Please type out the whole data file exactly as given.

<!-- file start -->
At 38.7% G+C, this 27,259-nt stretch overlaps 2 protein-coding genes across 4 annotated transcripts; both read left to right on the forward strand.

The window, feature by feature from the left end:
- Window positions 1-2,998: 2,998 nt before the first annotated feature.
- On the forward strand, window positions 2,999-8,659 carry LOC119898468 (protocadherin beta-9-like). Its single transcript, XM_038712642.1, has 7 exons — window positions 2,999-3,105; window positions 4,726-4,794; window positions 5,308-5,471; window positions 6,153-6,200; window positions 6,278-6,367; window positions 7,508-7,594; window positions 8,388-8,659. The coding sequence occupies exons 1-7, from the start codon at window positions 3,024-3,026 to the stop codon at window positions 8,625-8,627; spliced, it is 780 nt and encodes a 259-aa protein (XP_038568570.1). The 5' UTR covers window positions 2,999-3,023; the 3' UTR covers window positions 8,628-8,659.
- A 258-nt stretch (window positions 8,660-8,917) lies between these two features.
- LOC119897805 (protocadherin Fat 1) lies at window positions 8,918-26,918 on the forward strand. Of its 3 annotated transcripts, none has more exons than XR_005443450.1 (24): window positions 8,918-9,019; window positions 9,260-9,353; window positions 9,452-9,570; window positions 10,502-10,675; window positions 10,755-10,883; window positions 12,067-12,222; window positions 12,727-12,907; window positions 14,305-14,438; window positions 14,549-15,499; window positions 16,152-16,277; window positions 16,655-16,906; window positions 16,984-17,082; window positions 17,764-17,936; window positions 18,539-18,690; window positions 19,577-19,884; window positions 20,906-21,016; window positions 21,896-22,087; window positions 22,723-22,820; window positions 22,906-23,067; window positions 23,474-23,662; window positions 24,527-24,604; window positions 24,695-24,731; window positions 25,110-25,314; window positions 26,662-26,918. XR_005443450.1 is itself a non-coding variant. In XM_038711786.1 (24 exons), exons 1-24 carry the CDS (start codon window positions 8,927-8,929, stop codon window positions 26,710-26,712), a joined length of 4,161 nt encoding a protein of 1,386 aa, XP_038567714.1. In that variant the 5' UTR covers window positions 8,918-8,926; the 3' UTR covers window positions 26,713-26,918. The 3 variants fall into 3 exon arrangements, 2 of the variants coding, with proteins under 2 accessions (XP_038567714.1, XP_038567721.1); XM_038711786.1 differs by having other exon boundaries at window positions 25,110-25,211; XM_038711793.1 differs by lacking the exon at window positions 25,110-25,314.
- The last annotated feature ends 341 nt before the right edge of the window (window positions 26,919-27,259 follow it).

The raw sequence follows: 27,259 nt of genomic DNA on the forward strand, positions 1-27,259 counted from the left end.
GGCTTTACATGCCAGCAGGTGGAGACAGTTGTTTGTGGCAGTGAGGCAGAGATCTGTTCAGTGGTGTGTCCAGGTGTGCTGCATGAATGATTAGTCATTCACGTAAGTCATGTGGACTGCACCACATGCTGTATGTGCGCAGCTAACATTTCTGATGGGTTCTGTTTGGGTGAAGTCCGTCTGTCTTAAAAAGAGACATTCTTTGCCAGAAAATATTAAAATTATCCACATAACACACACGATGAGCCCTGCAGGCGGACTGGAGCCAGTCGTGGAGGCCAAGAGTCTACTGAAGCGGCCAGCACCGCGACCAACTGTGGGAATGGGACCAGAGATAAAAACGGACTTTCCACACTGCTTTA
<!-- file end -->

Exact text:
At 38.7% G+C, this 27,259-nt stretch overlaps 2 protein-coding genes across 4 annotated transcripts; both read left to right on the forward strand.

The window, feature by feature from the left end:
- Window positions 1-2,998: 2,998 nt before the first annotated feature.
- On the forward strand, window positions 2,999-8,659 carry LOC119898468 (protocadherin beta-9-like). Its single transcript, XM_038712642.1, has 7 exons — window positions 2,999-3,105; window positions 4,726-4,794; window positions 5,308-5,471; window positions 6,153-6,200; window positions 6,278-6,367; window positions 7,508-7,594; window positions 8,388-8,659. The coding sequence occupies exons 1-7, from the start codon at window positions 3,024-3,026 to the stop codon at window positions 8,625-8,627; spliced, it is 780 nt and encodes a 259-aa protein (XP_038568570.1). The 5' UTR covers window positions 2,999-3,023; the 3' UTR covers window positions 8,628-8,659.
- A 258-nt stretch (window positions 8,660-8,917) lies between these two features.
- LOC119897805 (protocadherin Fat 1) lies at window positions 8,918-26,918 on the forward strand. Of its 3 annotated transcripts, none has more exons than XR_005443450.1 (24): window positions 8,918-9,019; window positions 9,260-9,353; window positions 9,452-9,570; window positions 10,502-10,675; window positions 10,755-10,883; window positions 12,067-12,222; window positions 12,727-12,907; window positions 14,305-14,438; window positions 14,549-15,499; window positions 16,152-16,277; window positions 16,655-16,906; window positions 16,984-17,082; window positions 17,764-17,936; window positions 18,539-18,690; window positions 19,577-19,884; window positions 20,906-21,016; window positions 21,896-22,087; window positions 22,723-22,820; window positions 22,906-23,067; window positions 23,474-23,662; window positions 24,527-24,604; window positions 24,695-24,731; window positions 25,110-25,314; window positions 26,662-26,918. XR_005443450.1 is itself a non-coding variant. In XM_038711786.1 (24 exons), exons 1-24 carry the CDS (start codon window positions 8,927-8,929, stop codon window positions 26,710-26,712), a joined length of 4,161 nt encoding a protein of 1,386 aa, XP_038567714.1. In that variant the 5' UTR covers window positions 8,918-8,926; the 3' UTR covers window positions 26,713-26,918. The 3 variants fall into 3 exon arrangements, 2 of the variants coding, with proteins under 2 accessions (XP_038567714.1, XP_038567721.1); XM_038711786.1 differs by having other exon boundaries at window positions 25,110-25,211; XM_038711793.1 differs by lacking the exon at window positions 25,110-25,314.
- The last annotated feature ends 341 nt before the right edge of the window (window positions 26,919-27,259 follow it).

The raw sequence follows: 27,259 nt of genomic DNA on the forward strand, positions 1-27,259 counted from the left end.
GGCTTTACATGCCAGCAGGTGGAGACAGTTGTTTGTGGCAGTGAGGCAGAGATCTGTTCAGTGGTGTGTCCAGGTGTGCTGCATGAATGATTAGTCATTCACGTAAGTCATGTGGACTGCACCACATGCTGTATGTGCGCAGCTAACATTTCTGATGGGTTCTGTTTGGGTGAAGTCCGTCTGTCTTAAAAAGAGACATTCTTTGCCAGAAAATATTAAAATTATCCACATAACACACACGATGAGCCCTGCAGGCGGACTGGAGCCAGTCGTGGAGGCCAAGAGTCTACTGAAGCGGCCAGCACCGCGACCAACTGTGGGAATGGGACCAGAGATAAAAACGGACTTTCCACACTGCTTTA